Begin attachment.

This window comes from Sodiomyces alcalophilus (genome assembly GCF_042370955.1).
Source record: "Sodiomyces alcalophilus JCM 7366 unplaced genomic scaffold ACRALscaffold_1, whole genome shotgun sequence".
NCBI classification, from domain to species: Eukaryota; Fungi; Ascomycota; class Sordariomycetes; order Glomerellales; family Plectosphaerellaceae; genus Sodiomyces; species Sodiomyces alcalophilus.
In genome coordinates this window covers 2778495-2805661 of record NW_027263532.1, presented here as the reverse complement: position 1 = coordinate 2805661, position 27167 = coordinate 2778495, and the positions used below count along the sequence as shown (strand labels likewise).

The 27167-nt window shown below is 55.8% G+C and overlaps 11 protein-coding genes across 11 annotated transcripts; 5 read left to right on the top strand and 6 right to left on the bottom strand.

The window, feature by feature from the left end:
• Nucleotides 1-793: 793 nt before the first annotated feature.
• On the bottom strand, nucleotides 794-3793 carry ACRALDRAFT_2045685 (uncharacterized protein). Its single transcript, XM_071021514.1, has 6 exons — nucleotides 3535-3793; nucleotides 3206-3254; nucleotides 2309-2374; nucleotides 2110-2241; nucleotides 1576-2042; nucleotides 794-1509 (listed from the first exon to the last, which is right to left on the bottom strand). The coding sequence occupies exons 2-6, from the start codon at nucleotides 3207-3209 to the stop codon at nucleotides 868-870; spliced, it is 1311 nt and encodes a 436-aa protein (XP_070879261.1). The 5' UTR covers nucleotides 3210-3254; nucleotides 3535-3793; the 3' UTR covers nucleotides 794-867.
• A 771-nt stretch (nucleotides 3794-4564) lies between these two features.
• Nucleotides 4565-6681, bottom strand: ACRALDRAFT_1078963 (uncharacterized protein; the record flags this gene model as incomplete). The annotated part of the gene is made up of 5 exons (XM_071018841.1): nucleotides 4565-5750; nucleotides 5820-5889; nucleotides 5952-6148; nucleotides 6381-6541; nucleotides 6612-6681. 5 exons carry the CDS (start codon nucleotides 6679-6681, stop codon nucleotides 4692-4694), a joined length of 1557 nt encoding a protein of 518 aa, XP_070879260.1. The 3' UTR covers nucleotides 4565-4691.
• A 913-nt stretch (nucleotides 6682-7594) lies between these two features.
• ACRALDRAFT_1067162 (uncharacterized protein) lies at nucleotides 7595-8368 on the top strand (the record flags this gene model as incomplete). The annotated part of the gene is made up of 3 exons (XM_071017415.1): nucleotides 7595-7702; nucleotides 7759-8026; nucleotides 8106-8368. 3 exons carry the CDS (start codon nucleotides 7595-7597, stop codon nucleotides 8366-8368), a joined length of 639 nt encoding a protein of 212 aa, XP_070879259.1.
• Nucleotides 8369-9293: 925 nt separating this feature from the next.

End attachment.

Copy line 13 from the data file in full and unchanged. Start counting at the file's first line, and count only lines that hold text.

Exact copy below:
• Nucleotides 8369-9293: 925 nt separating this feature from the next.